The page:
American Kenpo or Kenpo Karate is a system of martial arts created by Ed Parker, characterized by the use of quick moves in rapid-fire succession intended to overwhelm an opponent. It is largely marketed as a self-defense system, and is derived from traditional Japanese martial arts including Kenpo, Karate, Jiu-Jitsu and Judo, as well as some other martial arts influence, such as Southern Chinese kung fu, found in the cultural melting pot of Hawaii.
Mr. Parker introduced significant modifications in his art, including principles, theories, and concepts of motion as well as terminology, throughout his life. He left behind a large number of instructors who teach many different versions of American Kenpo as Ed Parker died before he named a successor to his art.
The modern history of American Kenpo began in the 1940s, when Great Grandmaster James Mitose(1916-1981) started teaching his ancestral Japanese martial art, Kosho-Ryu Kenpo, in Hawaii. Mitose’s art, later called Kenpo Jiu-Jitsu, traditionally traces its origin to Shaolin Kung Fu and Bodhidharma. Kenpo Jiu-Jitsu emphasizes punching, striking, kicking, locking, and throwing. Mitose’s art was very linear, lacking the circular motions found in American Kenpo.
William K. S. Chow studied Kenpo under James Mitose, eventually earning his black belt. He had also studied Chinese Kung Fu from his father. Chow began teaching an art, which he called Kenpo Karate, that blended the circular movements he had learned from his father with the system he had learned from Mitose. Chow experimented and modified his art, adapting it to meet the needs of American students.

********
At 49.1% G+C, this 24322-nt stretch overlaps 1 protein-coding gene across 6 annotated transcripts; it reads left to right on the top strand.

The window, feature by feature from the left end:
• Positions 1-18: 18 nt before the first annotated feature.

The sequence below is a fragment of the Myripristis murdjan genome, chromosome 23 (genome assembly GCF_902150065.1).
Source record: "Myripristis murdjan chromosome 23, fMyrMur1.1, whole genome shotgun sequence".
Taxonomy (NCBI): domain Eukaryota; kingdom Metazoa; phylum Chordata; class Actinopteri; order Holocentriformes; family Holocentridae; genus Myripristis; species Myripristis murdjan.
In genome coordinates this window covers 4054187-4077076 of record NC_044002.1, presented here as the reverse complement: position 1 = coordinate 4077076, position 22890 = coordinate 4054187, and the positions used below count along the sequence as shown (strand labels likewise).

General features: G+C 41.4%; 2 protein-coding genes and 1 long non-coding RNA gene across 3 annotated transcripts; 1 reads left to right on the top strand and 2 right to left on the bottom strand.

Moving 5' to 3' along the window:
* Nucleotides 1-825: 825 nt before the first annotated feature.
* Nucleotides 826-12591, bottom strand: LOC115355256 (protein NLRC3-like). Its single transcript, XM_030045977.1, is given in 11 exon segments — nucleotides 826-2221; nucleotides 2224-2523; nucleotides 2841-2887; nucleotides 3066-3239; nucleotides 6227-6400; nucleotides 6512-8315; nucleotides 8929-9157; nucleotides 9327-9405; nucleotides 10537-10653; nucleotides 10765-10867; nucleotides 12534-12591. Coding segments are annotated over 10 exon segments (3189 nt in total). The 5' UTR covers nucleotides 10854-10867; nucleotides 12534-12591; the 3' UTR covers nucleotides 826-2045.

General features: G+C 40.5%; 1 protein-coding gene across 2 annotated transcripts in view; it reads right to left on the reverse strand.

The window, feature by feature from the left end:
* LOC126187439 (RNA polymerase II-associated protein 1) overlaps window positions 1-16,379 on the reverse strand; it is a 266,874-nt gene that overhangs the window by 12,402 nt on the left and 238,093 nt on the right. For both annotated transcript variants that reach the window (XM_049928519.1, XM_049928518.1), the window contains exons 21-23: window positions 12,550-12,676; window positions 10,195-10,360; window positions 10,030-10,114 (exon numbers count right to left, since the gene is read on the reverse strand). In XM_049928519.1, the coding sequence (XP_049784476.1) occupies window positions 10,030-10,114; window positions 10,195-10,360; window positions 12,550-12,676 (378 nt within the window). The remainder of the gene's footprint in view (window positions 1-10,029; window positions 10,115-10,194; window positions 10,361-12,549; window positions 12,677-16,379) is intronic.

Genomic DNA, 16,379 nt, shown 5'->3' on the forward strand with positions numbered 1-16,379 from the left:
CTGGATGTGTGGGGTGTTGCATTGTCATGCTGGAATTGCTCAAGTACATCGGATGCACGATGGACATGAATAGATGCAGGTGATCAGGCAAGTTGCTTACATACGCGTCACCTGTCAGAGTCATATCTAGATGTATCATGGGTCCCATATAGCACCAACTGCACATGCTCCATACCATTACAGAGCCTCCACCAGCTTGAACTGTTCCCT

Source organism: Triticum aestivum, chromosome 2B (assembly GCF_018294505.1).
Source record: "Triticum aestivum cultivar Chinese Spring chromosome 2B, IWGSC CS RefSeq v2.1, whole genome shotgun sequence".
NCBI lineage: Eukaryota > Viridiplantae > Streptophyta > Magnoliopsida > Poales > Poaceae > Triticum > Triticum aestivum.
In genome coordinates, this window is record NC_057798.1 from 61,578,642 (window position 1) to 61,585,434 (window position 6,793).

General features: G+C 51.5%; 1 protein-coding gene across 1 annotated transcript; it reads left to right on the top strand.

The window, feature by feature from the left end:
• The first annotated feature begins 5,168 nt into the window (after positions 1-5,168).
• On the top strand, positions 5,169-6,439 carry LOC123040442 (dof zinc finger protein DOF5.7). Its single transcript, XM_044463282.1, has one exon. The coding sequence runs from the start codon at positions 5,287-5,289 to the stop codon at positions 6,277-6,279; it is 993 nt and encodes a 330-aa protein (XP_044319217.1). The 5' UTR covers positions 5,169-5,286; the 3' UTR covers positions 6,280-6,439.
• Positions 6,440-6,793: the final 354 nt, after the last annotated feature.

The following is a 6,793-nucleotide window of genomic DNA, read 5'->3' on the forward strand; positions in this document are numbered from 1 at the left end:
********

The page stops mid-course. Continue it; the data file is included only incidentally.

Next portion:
Ed Parker learned Kenpo Karate from William Chow, earning his black belt. The system known as American Kenpo was developed by Ed Parker as a successor to Chow’s art. Parker revised older methods to work in modern day fighting scenarios. He heavily restructured American Kenpo’s forms and techniques during this period. He moved away from methods that were recognizably descended from other arts (such as forms that were familiar within Hung Gar) and established a more definitive relationship between forms and the self-defense technique curriculum of American Kenpo. Parker also eschewed esoteric Eastern concepts (e.g. Ki, Chi, Qi) and sought to express the art in terms of scientific principles and western metaphors.
The evolution of Kenpo Karate has been continued by many, including Paul Mills. Paul Mills was a direct and private student of Ed Parker’s for over ten years. Mr. Mills received his black belt from one of Mr. Parker’s first generation black belts then became a direct and private student of Grandmaster Edmund K. Parker in 1980. Mr. Parker promoted Mr. Mills up through his fifth degree black belt. Mr. Mills is well known for his phenomenal speed and power, and his unique methods of generating both. Paul Mills is now the President and founder of the American Kenpo Karate International (AKKI) association and holds the rank of 10th degree black belt. He serves as the Chief Examiner at all international tests and is the Chairman of the AKKI’s Board of Directors. He has been consistently training in the art of American Kenpo since 1966.